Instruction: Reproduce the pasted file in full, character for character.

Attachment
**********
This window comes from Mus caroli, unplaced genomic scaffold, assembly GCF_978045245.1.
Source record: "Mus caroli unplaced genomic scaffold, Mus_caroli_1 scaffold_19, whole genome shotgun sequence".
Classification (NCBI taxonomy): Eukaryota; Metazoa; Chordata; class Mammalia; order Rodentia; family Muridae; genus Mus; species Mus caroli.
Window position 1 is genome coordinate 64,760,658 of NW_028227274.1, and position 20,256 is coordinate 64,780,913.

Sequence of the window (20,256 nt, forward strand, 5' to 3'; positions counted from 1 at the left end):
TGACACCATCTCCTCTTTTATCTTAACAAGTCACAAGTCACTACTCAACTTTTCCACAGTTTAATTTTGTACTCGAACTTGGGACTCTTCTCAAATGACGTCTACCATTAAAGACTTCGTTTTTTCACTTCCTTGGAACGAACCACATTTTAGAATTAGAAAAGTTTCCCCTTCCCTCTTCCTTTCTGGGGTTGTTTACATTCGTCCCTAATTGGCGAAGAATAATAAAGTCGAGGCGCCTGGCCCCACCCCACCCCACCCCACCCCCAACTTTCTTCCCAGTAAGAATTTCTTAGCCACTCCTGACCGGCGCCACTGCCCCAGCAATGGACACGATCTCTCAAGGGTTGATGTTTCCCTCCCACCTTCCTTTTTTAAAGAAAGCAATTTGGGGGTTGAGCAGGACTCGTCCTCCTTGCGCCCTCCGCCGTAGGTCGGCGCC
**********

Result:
This window comes from Mus caroli, unplaced genomic scaffold, assembly GCF_978045245.1.
Source record: "Mus caroli unplaced genomic scaffold, Mus_caroli_1 scaffold_19, whole genome shotgun sequence".
Classification (NCBI taxonomy): Eukaryota; Metazoa; Chordata; class Mammalia; order Rodentia; family Muridae; genus Mus; species Mus caroli.
Window position 1 is genome coordinate 64,760,658 of NW_028227274.1, and position 20,256 is coordinate 64,780,913.

Sequence of the window (20,256 nt, forward strand, 5' to 3'; positions counted from 1 at the left end):
TGACACCATCTCCTCTTTTATCTTAACAAGTCACAAGTCACTACTCAACTTTTCCACAGTTTAATTTTGTACTCGAACTTGGGACTCTTCTCAAATGACGTCTACCATTAAAGACTTCGTTTTTTCACTTCCTTGGAACGAACCACATTTTAGAATTAGAAAAGTTTCCCCTTCCCTCTTCCTTTCTGGGGTTGTTTACATTCGTCCCTAATTGGCGAAGAATAATAAAGTCGAGGCGCCTGGCCCCACCCCACCCCACCCCACCCCCAACTTTCTTCCCAGTAAGAATTTCTTAGCCACTCCTGACCGGCGCCACTGCCCCAGCAATGGACACGATCTCTCAAGGGTTGATGTTTCCCTCCCACCTTCCTTTTTTAAAGAAAGCAATTTGGGGGTTGAGCAGGACTCGTCCTCCTTGCGCCCTCCGCCGTAGGTCGGCGCC